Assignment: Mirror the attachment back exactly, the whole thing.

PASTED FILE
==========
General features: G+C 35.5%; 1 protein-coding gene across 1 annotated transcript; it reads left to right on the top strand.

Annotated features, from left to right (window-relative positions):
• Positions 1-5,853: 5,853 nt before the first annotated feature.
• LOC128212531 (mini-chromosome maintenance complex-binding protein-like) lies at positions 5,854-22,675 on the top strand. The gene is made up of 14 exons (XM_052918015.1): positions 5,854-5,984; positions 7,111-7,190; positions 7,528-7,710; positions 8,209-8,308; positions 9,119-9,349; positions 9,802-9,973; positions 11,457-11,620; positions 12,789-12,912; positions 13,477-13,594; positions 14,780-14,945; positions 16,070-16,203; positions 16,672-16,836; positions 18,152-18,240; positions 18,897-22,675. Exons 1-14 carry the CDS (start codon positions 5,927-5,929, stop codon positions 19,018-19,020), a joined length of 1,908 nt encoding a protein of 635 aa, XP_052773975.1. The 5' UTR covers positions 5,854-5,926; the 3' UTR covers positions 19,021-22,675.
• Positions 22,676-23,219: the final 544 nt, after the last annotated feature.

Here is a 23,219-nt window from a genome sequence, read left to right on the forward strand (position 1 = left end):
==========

General features: G+C 35.5%; 1 protein-coding gene across 1 annotated transcript; it reads left to right on the top strand.

Annotated features, from left to right (window-relative positions):
• Positions 1-5,853: 5,853 nt before the first annotated feature.
• LOC128212531 (mini-chromosome maintenance complex-binding protein-like) lies at positions 5,854-22,675 on the top strand. The gene is made up of 14 exons (XM_052918015.1): positions 5,854-5,984; positions 7,111-7,190; positions 7,528-7,710; positions 8,209-8,308; positions 9,119-9,349; positions 9,802-9,973; positions 11,457-11,620; positions 12,789-12,912; positions 13,477-13,594; positions 14,780-14,945; positions 16,070-16,203; positions 16,672-16,836; positions 18,152-18,240; positions 18,897-22,675. Exons 1-14 carry the CDS (start codon positions 5,927-5,929, stop codon positions 19,018-19,020), a joined length of 1,908 nt encoding a protein of 635 aa, XP_052773975.1. The 5' UTR covers positions 5,854-5,926; the 3' UTR covers positions 19,021-22,675.
• Positions 22,676-23,219: the final 544 nt, after the last annotated feature.

Here is a 23,219-nt window from a genome sequence, read left to right on the forward strand (position 1 = left end):